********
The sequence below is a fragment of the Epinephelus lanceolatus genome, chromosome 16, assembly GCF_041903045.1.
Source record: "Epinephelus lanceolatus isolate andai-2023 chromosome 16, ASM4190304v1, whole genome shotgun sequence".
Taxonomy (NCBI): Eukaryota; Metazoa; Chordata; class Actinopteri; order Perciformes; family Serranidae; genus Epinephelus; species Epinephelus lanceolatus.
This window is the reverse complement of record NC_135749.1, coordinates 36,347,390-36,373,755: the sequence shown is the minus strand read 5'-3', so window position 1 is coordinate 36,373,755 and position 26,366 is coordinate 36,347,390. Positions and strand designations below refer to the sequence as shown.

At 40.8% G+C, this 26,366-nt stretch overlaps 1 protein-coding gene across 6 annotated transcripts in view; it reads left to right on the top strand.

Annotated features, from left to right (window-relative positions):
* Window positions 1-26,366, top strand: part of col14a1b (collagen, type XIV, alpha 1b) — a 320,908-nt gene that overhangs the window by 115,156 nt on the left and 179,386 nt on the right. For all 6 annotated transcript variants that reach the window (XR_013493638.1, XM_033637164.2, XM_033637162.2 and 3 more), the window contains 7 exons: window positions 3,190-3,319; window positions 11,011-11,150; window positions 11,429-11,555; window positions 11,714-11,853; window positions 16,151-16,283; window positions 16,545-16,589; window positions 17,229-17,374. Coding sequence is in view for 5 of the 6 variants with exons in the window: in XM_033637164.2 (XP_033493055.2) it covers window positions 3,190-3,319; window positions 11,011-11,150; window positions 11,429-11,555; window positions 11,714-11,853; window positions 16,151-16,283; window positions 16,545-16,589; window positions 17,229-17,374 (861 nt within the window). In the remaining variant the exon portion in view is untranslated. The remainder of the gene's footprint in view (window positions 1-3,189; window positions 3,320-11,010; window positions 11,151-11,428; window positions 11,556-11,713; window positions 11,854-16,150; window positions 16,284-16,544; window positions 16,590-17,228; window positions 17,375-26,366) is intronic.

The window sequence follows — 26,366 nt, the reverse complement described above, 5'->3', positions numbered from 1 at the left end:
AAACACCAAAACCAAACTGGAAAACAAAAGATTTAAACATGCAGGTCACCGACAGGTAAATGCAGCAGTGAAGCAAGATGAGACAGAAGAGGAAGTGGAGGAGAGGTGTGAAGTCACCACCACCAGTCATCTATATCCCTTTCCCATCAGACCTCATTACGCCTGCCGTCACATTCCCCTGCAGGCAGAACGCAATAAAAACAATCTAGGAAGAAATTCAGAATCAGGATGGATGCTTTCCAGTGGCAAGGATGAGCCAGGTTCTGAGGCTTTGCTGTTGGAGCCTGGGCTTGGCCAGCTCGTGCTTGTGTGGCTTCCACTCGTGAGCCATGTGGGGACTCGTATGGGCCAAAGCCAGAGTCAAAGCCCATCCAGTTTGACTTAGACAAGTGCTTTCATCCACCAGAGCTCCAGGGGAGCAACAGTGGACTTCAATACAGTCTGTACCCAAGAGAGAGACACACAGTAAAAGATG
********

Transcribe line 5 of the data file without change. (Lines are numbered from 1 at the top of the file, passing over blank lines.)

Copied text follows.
At 40.8% G+C, this 26,366-nt stretch overlaps 1 protein-coding gene across 6 annotated transcripts in view; it reads left to right on the top strand.